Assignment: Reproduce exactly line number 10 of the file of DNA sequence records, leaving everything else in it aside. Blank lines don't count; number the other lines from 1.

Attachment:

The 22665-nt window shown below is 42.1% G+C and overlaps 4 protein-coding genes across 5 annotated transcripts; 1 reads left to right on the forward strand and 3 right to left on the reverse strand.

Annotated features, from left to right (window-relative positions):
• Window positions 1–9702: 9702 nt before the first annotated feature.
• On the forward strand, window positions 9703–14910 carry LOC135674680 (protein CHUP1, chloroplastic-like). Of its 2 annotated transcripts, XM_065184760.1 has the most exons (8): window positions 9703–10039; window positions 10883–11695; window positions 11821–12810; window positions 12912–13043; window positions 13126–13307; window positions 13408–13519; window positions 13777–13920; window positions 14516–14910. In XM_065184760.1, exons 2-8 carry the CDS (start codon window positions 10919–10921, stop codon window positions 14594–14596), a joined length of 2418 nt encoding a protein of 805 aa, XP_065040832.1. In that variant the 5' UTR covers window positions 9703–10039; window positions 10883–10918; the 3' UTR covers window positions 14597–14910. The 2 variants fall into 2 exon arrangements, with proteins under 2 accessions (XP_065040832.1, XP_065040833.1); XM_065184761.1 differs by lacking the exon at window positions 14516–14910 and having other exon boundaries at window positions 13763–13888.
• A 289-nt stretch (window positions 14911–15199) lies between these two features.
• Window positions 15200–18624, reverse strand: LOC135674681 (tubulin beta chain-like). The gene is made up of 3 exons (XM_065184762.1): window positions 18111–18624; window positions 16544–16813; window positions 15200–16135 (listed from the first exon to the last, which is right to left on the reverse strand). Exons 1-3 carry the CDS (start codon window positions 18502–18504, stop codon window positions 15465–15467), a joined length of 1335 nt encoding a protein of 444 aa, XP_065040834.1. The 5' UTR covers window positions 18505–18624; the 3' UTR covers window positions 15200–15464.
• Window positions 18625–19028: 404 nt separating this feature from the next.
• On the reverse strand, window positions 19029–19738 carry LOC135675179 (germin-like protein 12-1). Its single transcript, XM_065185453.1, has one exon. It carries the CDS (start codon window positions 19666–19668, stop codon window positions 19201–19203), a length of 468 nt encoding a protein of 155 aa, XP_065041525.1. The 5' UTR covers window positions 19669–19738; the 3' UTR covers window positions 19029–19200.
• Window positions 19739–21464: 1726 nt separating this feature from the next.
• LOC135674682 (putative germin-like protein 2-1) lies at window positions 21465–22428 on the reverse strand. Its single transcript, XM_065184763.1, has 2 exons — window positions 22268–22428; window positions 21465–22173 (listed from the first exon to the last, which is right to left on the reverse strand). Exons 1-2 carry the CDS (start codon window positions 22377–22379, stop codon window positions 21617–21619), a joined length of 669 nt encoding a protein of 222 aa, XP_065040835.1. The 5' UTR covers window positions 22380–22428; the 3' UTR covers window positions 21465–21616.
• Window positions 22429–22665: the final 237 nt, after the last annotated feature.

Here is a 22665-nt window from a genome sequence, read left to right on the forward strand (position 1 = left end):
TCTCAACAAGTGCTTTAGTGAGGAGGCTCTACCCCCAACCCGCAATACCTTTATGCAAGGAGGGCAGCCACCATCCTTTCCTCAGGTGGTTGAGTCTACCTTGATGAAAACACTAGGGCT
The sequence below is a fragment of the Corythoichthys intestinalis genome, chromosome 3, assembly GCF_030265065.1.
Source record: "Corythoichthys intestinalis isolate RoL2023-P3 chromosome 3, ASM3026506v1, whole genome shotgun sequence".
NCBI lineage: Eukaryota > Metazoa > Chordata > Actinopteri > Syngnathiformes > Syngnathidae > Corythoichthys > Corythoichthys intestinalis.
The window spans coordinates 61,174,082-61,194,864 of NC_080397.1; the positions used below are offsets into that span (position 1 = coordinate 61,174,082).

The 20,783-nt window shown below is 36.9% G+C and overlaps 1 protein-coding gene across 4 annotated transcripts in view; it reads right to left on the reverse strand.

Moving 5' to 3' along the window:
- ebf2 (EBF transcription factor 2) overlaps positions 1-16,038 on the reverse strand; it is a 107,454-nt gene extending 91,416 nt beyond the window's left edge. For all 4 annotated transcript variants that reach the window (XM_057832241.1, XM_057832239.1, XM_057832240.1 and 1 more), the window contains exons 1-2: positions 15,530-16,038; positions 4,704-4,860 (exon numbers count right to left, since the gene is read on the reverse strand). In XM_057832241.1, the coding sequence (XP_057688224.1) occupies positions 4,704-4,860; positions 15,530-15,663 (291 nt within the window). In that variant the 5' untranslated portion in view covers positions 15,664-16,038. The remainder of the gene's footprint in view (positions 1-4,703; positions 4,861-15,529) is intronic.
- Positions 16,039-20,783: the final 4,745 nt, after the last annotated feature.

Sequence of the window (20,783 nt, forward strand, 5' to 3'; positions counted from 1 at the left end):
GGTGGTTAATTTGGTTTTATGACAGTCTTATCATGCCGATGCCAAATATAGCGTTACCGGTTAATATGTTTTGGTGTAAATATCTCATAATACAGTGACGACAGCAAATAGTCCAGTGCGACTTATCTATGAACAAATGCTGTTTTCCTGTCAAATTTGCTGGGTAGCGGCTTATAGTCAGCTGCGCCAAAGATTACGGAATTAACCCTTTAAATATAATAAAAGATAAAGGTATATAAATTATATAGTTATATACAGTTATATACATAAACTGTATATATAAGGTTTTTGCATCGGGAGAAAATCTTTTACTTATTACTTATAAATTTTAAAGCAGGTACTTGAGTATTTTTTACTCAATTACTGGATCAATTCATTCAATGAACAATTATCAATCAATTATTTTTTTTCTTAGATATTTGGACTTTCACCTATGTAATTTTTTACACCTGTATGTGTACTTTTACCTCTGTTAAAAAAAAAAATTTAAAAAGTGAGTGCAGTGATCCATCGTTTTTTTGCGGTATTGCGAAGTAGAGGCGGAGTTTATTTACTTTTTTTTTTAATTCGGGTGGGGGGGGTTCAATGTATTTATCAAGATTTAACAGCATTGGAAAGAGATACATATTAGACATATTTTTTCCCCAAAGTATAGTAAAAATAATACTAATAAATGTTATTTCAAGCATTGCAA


• LOC135674682 (putative germin-like protein 2-1) lies at window positions 21465–22428 on the reverse strand. Its single transcript, XM_065184763.1, has 2 exons — window positions 22268–22428; window positions 21465–22173 (listed from the first exon to the last, which is right to left on the reverse strand). Exons 1-2 carry the CDS (start codon window positions 22377–22379, stop codon window positions 21617–21619), a joined length of 669 nt encoding a protein of 222 aa, XP_065040835.1. The 5' UTR covers window positions 22380–22428; the 3' UTR covers window positions 21465–21616.